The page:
Teatro Goldoni (Venice)

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Interior of the Teatro Vendramin, now Teatro Goldoni; the present building dates from the 1720s.

The Teatro Goldoni (formerly Teatro San Luca, Teatro Vendramin di San Salvatore) is one of the opera houses and theatres of Venice. Today it is the home of the Teatro Stabile del Veneto. The modern theatre is located near the Rialto Bridge in the historic center of Venice.

History[edit]

All the main Venetian theatres were owned by important patrician families; combining business with pleasure in the Italian city with the most crowded and competitive theatrical culture. When most opera in Europe was still being put on by courts, "economic prospects and a desire for exhibitionistic display", as well a decline in their traditional overseas trading, attracted the best Venetian families to invest in the theatre during the 17th century.[1] Europe's first dedicated public and commercial opera house was the Teatro Tron from 1637.

The Grimani, with whom the Vendramin often inter-married, were dominant, owning what is now called the Teatro Malibran, then called the Teatro San Giovanni Grisostomo, as well as the Teatro San Benedetto and other houses. The Veniers owned La Fenice, still the main opera house.

Teatro San Luca[edit]

The Vendramin owned the important Teatro di San Luca or Teatro Vendramin or Teatro San Salvatore, founded in 1622 in the San Salvatore, or in Venetian dialect San Salvador district, later renamed the Teatro Apollo, and since 1875 called the Teatro Goldoni, which still thrives as the city's main theatre for plays, now in a building of the 1720s.[2] The Teatro San Luca was rebuilt in the 1720s and renamed the Teatro Apollo. This building survives today.[2] In the age of Carlo Goldoni, the greatest Venetian dramatist, only the San Luca and the Malibran still put on spoken drama, and his desertion of the Grimani for the Vendramins at San Luca in 1752 was a major event in the theatrical history of the period, ushering in perhaps his finest period, in which as well as his comedies, he played a significant role in the development of the opera buffa.[3] The Vendramins, who had considerable direct involvement in the management of the theatre, had a sometimes uneasy relationship with him, arguing over money and the style of his plays, until he left for Paris in 1761, as a result of a dispute with his rival, Carlo Gozzi. However the Vendramin did not take their involvement as far as Vincenzo Grimani, who was a cardinal and opera librettist.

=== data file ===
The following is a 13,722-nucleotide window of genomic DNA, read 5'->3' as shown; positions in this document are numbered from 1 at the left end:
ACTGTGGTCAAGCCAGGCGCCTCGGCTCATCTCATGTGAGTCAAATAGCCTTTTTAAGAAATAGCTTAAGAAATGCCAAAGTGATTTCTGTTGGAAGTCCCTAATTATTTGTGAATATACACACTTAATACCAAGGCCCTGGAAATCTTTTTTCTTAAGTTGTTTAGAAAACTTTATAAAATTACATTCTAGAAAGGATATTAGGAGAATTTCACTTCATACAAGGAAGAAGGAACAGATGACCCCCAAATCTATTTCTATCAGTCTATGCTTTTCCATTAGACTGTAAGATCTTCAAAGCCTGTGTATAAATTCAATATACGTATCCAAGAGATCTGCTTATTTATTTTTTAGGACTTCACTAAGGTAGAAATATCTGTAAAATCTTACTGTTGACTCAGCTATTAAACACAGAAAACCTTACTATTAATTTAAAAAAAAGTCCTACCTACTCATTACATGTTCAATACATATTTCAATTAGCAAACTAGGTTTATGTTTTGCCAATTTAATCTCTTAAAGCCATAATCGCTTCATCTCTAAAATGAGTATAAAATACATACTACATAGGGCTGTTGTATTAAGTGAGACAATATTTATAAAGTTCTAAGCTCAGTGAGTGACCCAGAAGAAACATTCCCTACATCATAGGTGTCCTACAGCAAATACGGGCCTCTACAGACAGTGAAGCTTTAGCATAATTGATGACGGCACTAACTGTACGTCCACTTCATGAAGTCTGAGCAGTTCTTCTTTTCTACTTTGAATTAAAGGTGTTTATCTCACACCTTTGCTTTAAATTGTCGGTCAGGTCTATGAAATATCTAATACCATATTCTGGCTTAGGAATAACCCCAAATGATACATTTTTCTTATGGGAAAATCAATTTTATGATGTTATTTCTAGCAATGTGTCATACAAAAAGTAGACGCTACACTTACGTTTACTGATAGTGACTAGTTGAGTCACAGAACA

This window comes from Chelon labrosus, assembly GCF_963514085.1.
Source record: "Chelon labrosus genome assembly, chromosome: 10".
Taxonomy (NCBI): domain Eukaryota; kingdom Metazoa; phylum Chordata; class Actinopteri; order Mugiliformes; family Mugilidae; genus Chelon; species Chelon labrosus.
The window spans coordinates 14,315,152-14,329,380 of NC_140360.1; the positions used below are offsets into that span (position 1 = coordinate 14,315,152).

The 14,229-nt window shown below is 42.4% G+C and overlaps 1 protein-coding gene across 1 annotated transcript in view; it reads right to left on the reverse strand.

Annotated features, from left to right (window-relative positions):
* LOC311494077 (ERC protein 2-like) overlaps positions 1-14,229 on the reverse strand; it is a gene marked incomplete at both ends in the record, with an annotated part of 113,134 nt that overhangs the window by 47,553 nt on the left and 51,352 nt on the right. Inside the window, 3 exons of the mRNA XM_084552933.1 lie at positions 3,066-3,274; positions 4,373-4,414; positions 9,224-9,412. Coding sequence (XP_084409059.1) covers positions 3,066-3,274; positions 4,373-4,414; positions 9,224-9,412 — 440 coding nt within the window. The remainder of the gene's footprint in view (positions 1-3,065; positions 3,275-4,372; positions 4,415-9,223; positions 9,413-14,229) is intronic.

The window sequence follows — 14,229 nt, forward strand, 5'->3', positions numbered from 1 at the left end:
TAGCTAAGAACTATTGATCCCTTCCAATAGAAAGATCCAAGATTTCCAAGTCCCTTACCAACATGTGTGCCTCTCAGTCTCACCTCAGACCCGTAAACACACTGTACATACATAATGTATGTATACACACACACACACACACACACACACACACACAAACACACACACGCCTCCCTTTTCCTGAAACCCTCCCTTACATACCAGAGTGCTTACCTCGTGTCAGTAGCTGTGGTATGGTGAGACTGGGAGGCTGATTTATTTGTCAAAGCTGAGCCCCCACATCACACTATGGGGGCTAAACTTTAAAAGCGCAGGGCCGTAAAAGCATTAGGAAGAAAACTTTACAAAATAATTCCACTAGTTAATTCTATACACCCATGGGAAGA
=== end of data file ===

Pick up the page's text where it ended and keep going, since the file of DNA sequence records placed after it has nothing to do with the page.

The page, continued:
The theatre had many changes and renovations due to fire or structural failures. Among them the most important was by architect and set designer Giuseppe Borsato in 1818, and the redecoration of the rooms by Francesco Bagnara, then art director at La Fenice in 1833. In 1826 the theatre had been the first in Italy to install gas lighting. It is a traditional 18th Century Italian theater, with an auditorium in four tiers of boxes and galleries, with a total capacity of 800 seats. The stage is 12 metres (39 feet) wide and 11 metres (36 feet) deep with an iron lattice.

Teatro Goldoni[edit]

In 1875 during the celebrations of the birth of the playwright the theatre was renamed the Teatro Goldoni at the instigation of Angelo Moro Lin] with the backing Regina De Marchi widow of the Vendramin family.

Teatro Stabile del Veneto "Carlo Goldoni"[edit]

The theatre remained in the hands of the descendants of the Vendramin until 1957. The archives of the Teatro Vendramin', now held in the museum that was Goldoni's house, are increasingly being used by historians. The theatre was closed after the Second World War because it was unsafe, and dispossessed in 1957. After a lengthy restoration and renovation to improve capacity and services it reopened in 1979. The first performance was La Locandiera by Goldoni.

The theatre is home to a prose season organized by the Teatro Stabile del Veneto "Carlo Goldoni", as well as children's theater, opera, concerts, ballets and other events.

Notes[edit]

  1. ^ Lorenzo Bianconi, Giorgio Pestelli, Lydia G. Cochrane; Opera Production and Its Resources, p.16 ff, 1998, University of Chicago Press, ISBN 0-226-04590-0 [1]
  2. ^ a b Teatro Goldoni[permanent dead link]
  3. ^ Martin Banham, The Cambridge Guide to Theatrep. 433, 1995, Cambridge University Press, ISBN 0-521-43437-8

See also[edit]

External links[edit]

Coordinates: 45°26′11″N 12°20′7″E / 45.43639°N 12.33528°E / 45.43639; 12.33528